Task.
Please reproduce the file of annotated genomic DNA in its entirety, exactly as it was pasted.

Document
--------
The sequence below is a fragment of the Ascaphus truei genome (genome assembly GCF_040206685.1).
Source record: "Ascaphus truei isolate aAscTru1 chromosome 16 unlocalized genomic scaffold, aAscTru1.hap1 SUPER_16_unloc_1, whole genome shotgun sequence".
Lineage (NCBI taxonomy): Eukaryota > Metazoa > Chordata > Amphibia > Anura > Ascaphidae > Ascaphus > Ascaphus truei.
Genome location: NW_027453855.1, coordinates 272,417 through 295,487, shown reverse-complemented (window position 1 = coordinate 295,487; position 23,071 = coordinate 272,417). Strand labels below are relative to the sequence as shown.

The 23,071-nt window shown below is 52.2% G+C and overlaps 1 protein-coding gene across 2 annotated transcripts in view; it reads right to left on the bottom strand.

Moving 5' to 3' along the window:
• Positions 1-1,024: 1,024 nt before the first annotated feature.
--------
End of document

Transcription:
The sequence below is a fragment of the Ascaphus truei genome (genome assembly GCF_040206685.1).
Source record: "Ascaphus truei isolate aAscTru1 chromosome 16 unlocalized genomic scaffold, aAscTru1.hap1 SUPER_16_unloc_1, whole genome shotgun sequence".
Lineage (NCBI taxonomy): Eukaryota > Metazoa > Chordata > Amphibia > Anura > Ascaphidae > Ascaphus > Ascaphus truei.
Genome location: NW_027453855.1, coordinates 272,417 through 295,487, shown reverse-complemented (window position 1 = coordinate 295,487; position 23,071 = coordinate 272,417). Strand labels below are relative to the sequence as shown.

The 23,071-nt window shown below is 52.2% G+C and overlaps 1 protein-coding gene across 2 annotated transcripts in view; it reads right to left on the bottom strand.

Moving 5' to 3' along the window:
• Positions 1-1,024: 1,024 nt before the first annotated feature.